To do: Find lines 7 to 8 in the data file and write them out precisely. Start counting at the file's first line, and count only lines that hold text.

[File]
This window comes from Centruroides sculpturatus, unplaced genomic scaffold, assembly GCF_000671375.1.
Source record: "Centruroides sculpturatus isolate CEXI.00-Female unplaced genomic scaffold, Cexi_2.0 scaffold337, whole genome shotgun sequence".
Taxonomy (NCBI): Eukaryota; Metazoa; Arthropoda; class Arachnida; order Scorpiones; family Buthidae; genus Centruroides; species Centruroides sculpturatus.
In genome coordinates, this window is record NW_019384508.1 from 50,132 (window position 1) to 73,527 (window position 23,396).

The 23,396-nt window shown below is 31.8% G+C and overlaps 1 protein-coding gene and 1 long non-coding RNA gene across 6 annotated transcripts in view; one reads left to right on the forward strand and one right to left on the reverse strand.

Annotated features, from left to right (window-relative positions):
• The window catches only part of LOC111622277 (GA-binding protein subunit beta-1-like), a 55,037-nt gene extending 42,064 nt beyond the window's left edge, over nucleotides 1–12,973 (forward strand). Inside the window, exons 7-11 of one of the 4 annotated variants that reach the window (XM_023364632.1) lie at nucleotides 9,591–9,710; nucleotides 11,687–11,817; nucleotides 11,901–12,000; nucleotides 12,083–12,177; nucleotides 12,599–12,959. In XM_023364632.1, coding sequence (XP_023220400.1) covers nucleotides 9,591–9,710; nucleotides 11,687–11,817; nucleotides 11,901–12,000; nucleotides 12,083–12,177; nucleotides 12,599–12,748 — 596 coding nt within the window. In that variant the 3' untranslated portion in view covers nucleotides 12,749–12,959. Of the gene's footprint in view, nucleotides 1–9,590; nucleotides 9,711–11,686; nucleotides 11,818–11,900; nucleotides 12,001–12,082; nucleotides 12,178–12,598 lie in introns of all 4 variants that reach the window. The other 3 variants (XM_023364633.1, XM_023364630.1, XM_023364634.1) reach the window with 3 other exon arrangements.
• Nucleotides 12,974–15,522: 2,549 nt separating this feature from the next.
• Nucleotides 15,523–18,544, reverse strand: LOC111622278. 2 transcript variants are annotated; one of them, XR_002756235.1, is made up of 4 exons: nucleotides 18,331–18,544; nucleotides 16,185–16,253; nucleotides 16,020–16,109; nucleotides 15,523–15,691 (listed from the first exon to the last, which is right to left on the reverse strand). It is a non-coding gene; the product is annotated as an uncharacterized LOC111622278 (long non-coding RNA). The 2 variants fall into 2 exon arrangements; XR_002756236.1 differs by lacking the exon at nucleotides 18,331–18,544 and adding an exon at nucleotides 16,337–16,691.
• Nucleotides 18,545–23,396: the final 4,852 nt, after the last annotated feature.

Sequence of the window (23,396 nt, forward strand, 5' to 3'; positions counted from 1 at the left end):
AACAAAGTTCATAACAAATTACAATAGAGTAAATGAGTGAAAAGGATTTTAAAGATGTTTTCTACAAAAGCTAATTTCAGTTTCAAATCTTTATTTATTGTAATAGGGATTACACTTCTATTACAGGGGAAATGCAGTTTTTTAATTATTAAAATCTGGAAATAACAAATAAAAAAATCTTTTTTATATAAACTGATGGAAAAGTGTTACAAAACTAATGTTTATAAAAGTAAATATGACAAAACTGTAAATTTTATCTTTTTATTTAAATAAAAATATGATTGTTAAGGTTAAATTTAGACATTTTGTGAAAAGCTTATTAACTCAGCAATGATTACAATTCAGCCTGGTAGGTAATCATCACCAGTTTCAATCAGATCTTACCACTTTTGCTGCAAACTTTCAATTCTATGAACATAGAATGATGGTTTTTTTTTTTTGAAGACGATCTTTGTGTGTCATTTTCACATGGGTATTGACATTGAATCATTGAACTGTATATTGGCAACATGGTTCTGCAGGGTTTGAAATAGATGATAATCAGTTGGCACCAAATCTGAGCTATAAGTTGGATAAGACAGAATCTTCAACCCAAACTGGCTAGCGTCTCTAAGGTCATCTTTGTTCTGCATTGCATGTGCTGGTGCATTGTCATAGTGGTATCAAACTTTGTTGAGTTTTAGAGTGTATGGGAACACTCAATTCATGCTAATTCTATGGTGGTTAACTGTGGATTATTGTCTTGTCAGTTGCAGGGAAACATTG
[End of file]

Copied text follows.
• The window catches only part of LOC111622277 (GA-binding protein subunit beta-1-like), a 55,037-nt gene extending 42,064 nt beyond the window's left edge, over nucleotides 1–12,973 (forward strand). Inside the window, exons 7-11 of one of the 4 annotated variants that reach the window (XM_023364632.1) lie at nucleotides 9,591–9,710; nucleotides 11,687–11,817; nucleotides 11,901–12,000; nucleotides 12,083–12,177; nucleotides 12,599–12,959. In XM_023364632.1, coding sequence (XP_023220400.1) covers nucleotides 9,591–9,710; nucleotides 11,687–11,817; nucleotides 11,901–12,000; nucleotides 12,083–12,177; nucleotides 12,599–12,748 — 596 coding nt within the window. In that variant the 3' untranslated portion in view covers nucleotides 12,749–12,959. Of the gene's footprint in view, nucleotides 1–9,590; nucleotides 9,711–11,686; nucleotides 11,818–11,900; nucleotides 12,001–12,082; nucleotides 12,178–12,598 lie in introns of all 4 variants that reach the window. The other 3 variants (XM_023364633.1, XM_023364630.1, XM_023364634.1) reach the window with 3 other exon arrangements.
• Nucleotides 12,974–15,522: 2,549 nt separating this feature from the next.